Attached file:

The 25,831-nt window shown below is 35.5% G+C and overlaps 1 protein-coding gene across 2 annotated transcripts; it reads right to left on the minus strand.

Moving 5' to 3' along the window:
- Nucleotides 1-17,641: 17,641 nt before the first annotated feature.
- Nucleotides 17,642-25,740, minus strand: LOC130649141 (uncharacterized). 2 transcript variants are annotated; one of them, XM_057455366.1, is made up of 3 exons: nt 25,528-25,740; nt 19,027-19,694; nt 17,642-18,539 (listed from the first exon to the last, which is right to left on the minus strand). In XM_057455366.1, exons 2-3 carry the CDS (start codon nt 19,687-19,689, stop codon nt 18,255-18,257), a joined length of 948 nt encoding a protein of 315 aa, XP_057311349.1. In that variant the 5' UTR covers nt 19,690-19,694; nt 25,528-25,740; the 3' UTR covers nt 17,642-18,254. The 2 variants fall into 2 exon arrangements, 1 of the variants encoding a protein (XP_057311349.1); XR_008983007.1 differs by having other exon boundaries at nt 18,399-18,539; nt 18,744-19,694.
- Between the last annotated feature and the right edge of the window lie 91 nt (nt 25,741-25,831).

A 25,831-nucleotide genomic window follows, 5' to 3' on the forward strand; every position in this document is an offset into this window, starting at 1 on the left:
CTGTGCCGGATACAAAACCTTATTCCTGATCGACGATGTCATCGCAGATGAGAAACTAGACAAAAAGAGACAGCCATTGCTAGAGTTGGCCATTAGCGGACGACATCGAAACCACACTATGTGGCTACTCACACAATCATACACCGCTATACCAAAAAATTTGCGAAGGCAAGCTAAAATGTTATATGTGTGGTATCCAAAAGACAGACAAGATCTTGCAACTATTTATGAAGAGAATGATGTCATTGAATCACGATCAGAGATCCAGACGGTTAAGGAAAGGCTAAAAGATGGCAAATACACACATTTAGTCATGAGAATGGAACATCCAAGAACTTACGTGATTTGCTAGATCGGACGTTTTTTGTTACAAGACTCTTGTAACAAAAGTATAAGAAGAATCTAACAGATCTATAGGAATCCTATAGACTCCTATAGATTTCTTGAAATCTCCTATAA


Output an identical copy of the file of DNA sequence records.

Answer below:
The 25,831-nt window shown below is 35.5% G+C and overlaps 1 protein-coding gene across 2 annotated transcripts; it reads right to left on the minus strand.

Moving 5' to 3' along the window:
- Nucleotides 1-17,641: 17,641 nt before the first annotated feature.
- Nucleotides 17,642-25,740, minus strand: LOC130649141 (uncharacterized). 2 transcript variants are annotated; one of them, XM_057455366.1, is made up of 3 exons: nt 25,528-25,740; nt 19,027-19,694; nt 17,642-18,539 (listed from the first exon to the last, which is right to left on the minus strand). In XM_057455366.1, exons 2-3 carry the CDS (start codon nt 19,687-19,689, stop codon nt 18,255-18,257), a joined length of 948 nt encoding a protein of 315 aa, XP_057311349.1. In that variant the 5' UTR covers nt 19,690-19,694; nt 25,528-25,740; the 3' UTR covers nt 17,642-18,254. The 2 variants fall into 2 exon arrangements, 1 of the variants encoding a protein (XP_057311349.1); XR_008983007.1 differs by having other exon boundaries at nt 18,399-18,539; nt 18,744-19,694.
- Between the last annotated feature and the right edge of the window lie 91 nt (nt 25,741-25,831).

A 25,831-nucleotide genomic window follows, 5' to 3' on the forward strand; every position in this document is an offset into this window, starting at 1 on the left:
CTGTGCCGGATACAAAACCTTATTCCTGATCGACGATGTCATCGCAGATGAGAAACTAGACAAAAAGAGACAGCCATTGCTAGAGTTGGCCATTAGCGGACGACATCGAAACCACACTATGTGGCTACTCACACAATCATACACCGCTATACCAAAAAATTTGCGAAGGCAAGCTAAAATGTTATATGTGTGGTATCCAAAAGACAGACAAGATCTTGCAACTATTTATGAAGAGAATGATGTCATTGAATCACGATCAGAGATCCAGACGGTTAAGGAAAGGCTAAAAGATGGCAAATACACACATTTAGTCATGAGAATGGAACATCCAAGAACTTACGTGATTTGCTAGATCGGACGTTTTTTGTTACAAGACTCTTGTAACAAAAGTATAAGAAGAATCTAACAGATCTATAGGAATCCTATAGACTCCTATAGATTTCTTGAAATCTCCTATAA